Sponsored by:

Comment, blog & share photos

Log in | Become a member
The Honolulu Advertiser
Posted on: Thursday, May 25, 2006

2 boys pack kindness into Suitcases for Kids

By Eloise Aguiar
Advertiser Staff Writer

Tyler Cordoni, left, and Drake Boyer are collecting suitcases so suddenly displaced children needn't use trash bags for luggage.

allyson cordoni

spacer spacer


When: 2 to 4 p.m. today

Where: Hawai'i Capitol curbside dropoff area on Beretania Street

Call to donate suitcases

Kapi'olani CARE Program, 522-4755

Suitcases for Kids, 387-2072

spacer spacer

On any given day, neglected and abused children are whisked from their homes and taken into foster care, often stuffing all of their belongings into a black garbage bag .

For such children, it's a time of bewilderment and fear.

The shame and embarrassment of this kind of situation struck close to home one day for 10-year-old Tyler Cordoni, and he decided to do something about it.

Months later Drake Boyer, 11, also learned that foster children, who might move several times a year, often have no way to secure their few belongings.

Separately the two boys began collecting new or like-new suitcases, large backpacks and duffel bags for the children. Now they work together in their Suitcases for Kids campaign. Through a network of friends, relatives, organizations, schools and churches, they have collected about 300 pieces of luggage.

Tyler, a St. John Vianney student, accompanied his mother, Allyson Cordoni, to work at the Kapi'olani CARE Program one day last November. A nurse practitioner, she exams children coming into the foster care system. Some children were in the waiting room when Tyler noticed the garbage bags and asked his mother about them.

"I started thinking about it all the time because it's really sad to see them like that," Tyler said.

Cordoni said she'd never given the trash bags a second thought until her son noticed them and decided to do something. Later she learned that some of the foster children would sleep with their bags or place them under their pillows because they didn't feel the bags were secured, she said.

"Adults are concentrating on getting these children into homes and making sure they're safe," Cordoni said. "We weren't looking at it from a child's perspective."

It took a child to recognize the problem, she said. "That's how kids are sometimes. They sometimes see the obvious."

Drake, who is homeschooled, discovered the foster children's need while his mother searched for a project he could do.

"They would have to leave and put all their precious belongings into a garbage bag, which could break," said Drake, of Makakilo. "I wouldn't want to have to leave my house and pack up on short notice and not have a suitcase."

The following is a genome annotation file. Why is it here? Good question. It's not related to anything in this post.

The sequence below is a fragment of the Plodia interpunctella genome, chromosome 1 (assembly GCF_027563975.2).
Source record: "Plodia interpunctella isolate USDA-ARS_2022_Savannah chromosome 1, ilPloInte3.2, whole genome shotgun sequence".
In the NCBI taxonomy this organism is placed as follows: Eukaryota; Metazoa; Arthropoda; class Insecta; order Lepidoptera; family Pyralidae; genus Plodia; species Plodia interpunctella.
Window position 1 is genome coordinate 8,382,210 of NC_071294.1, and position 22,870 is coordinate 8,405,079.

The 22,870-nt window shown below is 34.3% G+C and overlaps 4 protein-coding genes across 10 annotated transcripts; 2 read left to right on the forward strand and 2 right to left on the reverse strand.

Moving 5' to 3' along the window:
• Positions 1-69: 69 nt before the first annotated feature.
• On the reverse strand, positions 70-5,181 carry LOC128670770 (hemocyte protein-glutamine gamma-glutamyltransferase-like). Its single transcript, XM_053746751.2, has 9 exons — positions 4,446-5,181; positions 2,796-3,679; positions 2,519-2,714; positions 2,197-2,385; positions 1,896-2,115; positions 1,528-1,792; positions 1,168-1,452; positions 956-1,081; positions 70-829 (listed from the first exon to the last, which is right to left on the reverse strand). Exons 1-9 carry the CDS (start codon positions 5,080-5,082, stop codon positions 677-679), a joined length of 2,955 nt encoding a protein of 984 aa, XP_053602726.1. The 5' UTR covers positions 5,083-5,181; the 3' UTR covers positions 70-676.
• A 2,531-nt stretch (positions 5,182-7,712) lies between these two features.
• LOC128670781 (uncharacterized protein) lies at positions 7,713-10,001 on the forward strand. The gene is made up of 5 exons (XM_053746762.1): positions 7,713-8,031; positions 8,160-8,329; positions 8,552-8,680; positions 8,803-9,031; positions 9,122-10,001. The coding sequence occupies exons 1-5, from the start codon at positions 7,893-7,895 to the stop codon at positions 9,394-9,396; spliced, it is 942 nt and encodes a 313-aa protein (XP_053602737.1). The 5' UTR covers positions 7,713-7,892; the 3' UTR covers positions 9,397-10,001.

Cissy Boyer said she came across a national Suitcases for Kids campaign in an Internet search. A 10-year-old North Carolina girl started it in 1996 and now it is an international nonprofit organization.

"I'm just trying to teach my kids to reach out to others," Boyer said. "Even though they're still young, I want to get that into their thinking."

Volunteers will be collecting suitcases during a rally at the Hawai'i Capitol today as part of National Foster Care Month. The combined effort of Tyler and Drake was launched last month at the Foster Parent Appreciation and Information Fair at Bishop Museum.

They have had responses from the Boys Scouts, Girl Scouts, Boys and Girls Club, Rotary Club, Junior League, Soroptimists and C.S. Wo. The Kamehameha Schools Performing Arts Dance Class donated $1,000 raised at a recital.

The suitcases are a great idea and helps soften the emotional trauma children are exposed to, said Amy Tsark, administrator of the Child Welfare Services Division. Because of the emergency nature of moving such youngsters, social workers are forced to use whatever is available to gather children's belongings, including packages and garbage bags. The suitcase campaign is a very thoughtful one that is appreciated by the department and foster children, Tsark said.

"We welcome whatever the community can offer," she said, adding that contributions are always welcome and the department is always looking for people to become foster parents.

The boys' present goal is to collect 2,500 suitcases, one for each child in foster care. They realize the campaign will be ongoing because new children are taken into custody every year, Boyer said.

She said private individuals have also helped, including a couple who went to Ross Stores and purchased three new suitcases; a woman who brought in 15 pieces; and a 92-year-old woman who lives in the Arcadia Retirement Residence.

The elderly woman had heard Boyer make a plea for suitcases over the radio and tracked her down so she could donate a very old and unique piece of luggage that resembled a hat box, Boyer said.

She said that suitcase would go to a special child, who will be told the story of the elderly woman's donation.

"I was so touched because she went through the trouble," Boyer said. "I was so blessed by it. I could barely understand her but she totally knew what she was talking about. She had gone into her closet, cleaned out her suitcase and had it sitting there ready for me to pick up."

Reach Eloise Aguiar at eaguiar@honoluluadvertiser.com.